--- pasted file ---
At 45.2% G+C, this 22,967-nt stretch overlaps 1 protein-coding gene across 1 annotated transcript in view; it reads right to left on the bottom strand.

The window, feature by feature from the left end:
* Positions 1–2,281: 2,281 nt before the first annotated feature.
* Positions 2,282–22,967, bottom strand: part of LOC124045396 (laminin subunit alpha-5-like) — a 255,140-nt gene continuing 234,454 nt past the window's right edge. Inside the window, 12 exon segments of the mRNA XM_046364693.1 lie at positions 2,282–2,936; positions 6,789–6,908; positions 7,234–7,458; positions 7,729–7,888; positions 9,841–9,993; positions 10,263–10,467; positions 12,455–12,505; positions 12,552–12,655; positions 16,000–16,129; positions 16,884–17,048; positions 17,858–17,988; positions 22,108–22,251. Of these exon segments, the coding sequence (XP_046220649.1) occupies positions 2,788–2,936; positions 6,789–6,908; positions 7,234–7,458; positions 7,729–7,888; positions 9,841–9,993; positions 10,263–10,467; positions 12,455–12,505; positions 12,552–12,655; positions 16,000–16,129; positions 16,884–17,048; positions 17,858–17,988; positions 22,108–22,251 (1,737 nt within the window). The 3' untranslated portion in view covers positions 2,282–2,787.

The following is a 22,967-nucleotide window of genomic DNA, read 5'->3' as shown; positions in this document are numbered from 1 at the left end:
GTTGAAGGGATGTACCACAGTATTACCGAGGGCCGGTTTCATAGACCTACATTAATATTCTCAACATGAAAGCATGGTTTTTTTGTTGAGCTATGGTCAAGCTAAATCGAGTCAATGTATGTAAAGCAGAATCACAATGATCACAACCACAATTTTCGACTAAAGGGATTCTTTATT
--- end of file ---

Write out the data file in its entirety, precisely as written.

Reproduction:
At 45.2% G+C, this 22,967-nt stretch overlaps 1 protein-coding gene across 1 annotated transcript in view; it reads right to left on the bottom strand.

The window, feature by feature from the left end:
* Positions 1–2,281: 2,281 nt before the first annotated feature.
* Positions 2,282–22,967, bottom strand: part of LOC124045396 (laminin subunit alpha-5-like) — a 255,140-nt gene continuing 234,454 nt past the window's right edge. Inside the window, 12 exon segments of the mRNA XM_046364693.1 lie at positions 2,282–2,936; positions 6,789–6,908; positions 7,234–7,458; positions 7,729–7,888; positions 9,841–9,993; positions 10,263–10,467; positions 12,455–12,505; positions 12,552–12,655; positions 16,000–16,129; positions 16,884–17,048; positions 17,858–17,988; positions 22,108–22,251. Of these exon segments, the coding sequence (XP_046220649.1) occupies positions 2,788–2,936; positions 6,789–6,908; positions 7,234–7,458; positions 7,729–7,888; positions 9,841–9,993; positions 10,263–10,467; positions 12,455–12,505; positions 12,552–12,655; positions 16,000–16,129; positions 16,884–17,048; positions 17,858–17,988; positions 22,108–22,251 (1,737 nt within the window). The 3' untranslated portion in view covers positions 2,282–2,787.

The following is a 22,967-nucleotide window of genomic DNA, read 5'->3' as shown; positions in this document are numbered from 1 at the left end:
GTTGAAGGGATGTACCACAGTATTACCGAGGGCCGGTTTCATAGACCTACATTAATATTCTCAACATGAAAGCATGGTTTTTTTGTTGAGCTATGGTCAAGCTAAATCGAGTCAATGTATGTAAAGCAGAATCACAATGATCACAACCACAATTTTCGACTAAAGGGATTCTTTATT